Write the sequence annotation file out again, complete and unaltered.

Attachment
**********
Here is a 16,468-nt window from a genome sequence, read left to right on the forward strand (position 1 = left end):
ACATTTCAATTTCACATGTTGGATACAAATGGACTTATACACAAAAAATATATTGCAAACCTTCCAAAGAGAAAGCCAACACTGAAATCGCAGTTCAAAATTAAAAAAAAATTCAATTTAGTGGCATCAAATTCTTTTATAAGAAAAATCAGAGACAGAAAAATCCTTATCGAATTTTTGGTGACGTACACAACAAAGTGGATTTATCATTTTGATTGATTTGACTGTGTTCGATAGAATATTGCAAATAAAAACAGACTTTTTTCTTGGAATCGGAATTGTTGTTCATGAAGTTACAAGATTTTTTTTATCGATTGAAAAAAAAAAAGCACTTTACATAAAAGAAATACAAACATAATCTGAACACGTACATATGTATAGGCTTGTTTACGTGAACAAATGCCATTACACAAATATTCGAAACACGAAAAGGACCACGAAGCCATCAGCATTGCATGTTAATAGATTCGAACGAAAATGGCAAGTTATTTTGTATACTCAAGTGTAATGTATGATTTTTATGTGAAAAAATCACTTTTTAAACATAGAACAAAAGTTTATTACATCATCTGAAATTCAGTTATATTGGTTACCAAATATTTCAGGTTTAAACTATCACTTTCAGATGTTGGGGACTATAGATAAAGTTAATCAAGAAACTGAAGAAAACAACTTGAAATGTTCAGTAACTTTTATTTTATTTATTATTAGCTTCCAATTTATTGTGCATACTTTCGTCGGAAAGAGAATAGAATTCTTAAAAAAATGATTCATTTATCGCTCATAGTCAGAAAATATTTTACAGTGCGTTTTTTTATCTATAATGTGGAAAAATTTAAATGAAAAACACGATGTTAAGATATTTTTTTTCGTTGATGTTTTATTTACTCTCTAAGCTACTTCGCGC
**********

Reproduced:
Here is a 16,468-nt window from a genome sequence, read left to right on the forward strand (position 1 = left end):
ACATTTCAATTTCACATGTTGGATACAAATGGACTTATACACAAAAAATATATTGCAAACCTTCCAAAGAGAAAGCCAACACTGAAATCGCAGTTCAAAATTAAAAAAAAATTCAATTTAGTGGCATCAAATTCTTTTATAAGAAAAATCAGAGACAGAAAAATCCTTATCGAATTTTTGGTGACGTACACAACAAAGTGGATTTATCATTTTGATTGATTTGACTGTGTTCGATAGAATATTGCAAATAAAAACAGACTTTTTTCTTGGAATCGGAATTGTTGTTCATGAAGTTACAAGATTTTTTTTATCGATTGAAAAAAAAAAAGCACTTTACATAAAAGAAATACAAACATAATCTGAACACGTACATATGTATAGGCTTGTTTACGTGAACAAATGCCATTACACAAATATTCGAAACACGAAAAGGACCACGAAGCCATCAGCATTGCATGTTAATAGATTCGAACGAAAATGGCAAGTTATTTTGTATACTCAAGTGTAATGTATGATTTTTATGTGAAAAAATCACTTTTTAAACATAGAACAAAAGTTTATTACATCATCTGAAATTCAGTTATATTGGTTACCAAATATTTCAGGTTTAAACTATCACTTTCAGATGTTGGGGACTATAGATAAAGTTAATCAAGAAACTGAAGAAAACAACTTGAAATGTTCAGTAACTTTTATTTTATTTATTATTAGCTTCCAATTTATTGTGCATACTTTCGTCGGAAAGAGAATAGAATTCTTAAAAAAATGATTCATTTATCGCTCATAGTCAGAAAATATTTTACAGTGCGTTTTTTTATCTATAATGTGGAAAAATTTAAATGAAAAACACGATGTTAAGATATTTTTTTTCGTTGATGTTTTATTTACTCTCTAAGCTACTTCGCGC